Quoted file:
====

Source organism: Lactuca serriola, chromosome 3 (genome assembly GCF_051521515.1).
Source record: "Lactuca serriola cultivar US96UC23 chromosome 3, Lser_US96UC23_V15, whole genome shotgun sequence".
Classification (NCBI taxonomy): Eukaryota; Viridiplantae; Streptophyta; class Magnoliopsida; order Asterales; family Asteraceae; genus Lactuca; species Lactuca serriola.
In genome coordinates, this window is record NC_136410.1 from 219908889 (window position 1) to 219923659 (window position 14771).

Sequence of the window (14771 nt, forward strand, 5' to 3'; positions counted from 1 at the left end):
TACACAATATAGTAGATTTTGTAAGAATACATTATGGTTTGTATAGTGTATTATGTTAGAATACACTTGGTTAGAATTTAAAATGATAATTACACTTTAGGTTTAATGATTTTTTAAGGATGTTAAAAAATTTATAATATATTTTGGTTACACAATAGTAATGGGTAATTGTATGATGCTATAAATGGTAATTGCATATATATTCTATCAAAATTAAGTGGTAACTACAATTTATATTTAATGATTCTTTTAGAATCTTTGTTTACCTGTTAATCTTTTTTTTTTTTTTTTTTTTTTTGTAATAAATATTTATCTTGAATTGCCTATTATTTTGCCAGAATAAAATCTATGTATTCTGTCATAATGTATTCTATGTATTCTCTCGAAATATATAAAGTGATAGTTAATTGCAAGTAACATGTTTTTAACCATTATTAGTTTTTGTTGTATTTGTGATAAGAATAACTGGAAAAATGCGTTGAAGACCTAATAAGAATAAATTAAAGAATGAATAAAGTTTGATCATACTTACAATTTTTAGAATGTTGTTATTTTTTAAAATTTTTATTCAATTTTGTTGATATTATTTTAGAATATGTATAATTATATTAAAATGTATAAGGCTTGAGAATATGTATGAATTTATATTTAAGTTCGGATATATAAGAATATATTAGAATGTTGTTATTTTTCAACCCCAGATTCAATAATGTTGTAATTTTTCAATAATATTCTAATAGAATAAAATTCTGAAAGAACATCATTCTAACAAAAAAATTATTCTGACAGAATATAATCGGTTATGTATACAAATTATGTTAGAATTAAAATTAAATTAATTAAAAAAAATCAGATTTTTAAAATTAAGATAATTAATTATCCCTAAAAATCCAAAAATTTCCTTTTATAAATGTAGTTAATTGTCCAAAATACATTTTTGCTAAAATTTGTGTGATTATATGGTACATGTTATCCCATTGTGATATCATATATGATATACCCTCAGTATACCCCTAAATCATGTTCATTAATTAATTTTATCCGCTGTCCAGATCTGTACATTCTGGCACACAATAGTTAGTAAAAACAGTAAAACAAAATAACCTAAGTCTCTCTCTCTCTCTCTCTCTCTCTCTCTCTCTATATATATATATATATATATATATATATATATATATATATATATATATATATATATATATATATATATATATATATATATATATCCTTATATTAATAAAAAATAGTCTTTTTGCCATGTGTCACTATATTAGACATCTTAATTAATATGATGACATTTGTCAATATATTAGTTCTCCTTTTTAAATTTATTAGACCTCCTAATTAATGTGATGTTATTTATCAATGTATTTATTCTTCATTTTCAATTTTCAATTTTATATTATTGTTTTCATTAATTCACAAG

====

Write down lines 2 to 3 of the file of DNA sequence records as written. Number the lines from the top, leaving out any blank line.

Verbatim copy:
Source record: "Lactuca serriola cultivar US96UC23 chromosome 3, Lser_US96UC23_V15, whole genome shotgun sequence".
Classification (NCBI taxonomy): Eukaryota; Viridiplantae; Streptophyta; class Magnoliopsida; order Asterales; family Asteraceae; genus Lactuca; species Lactuca serriola.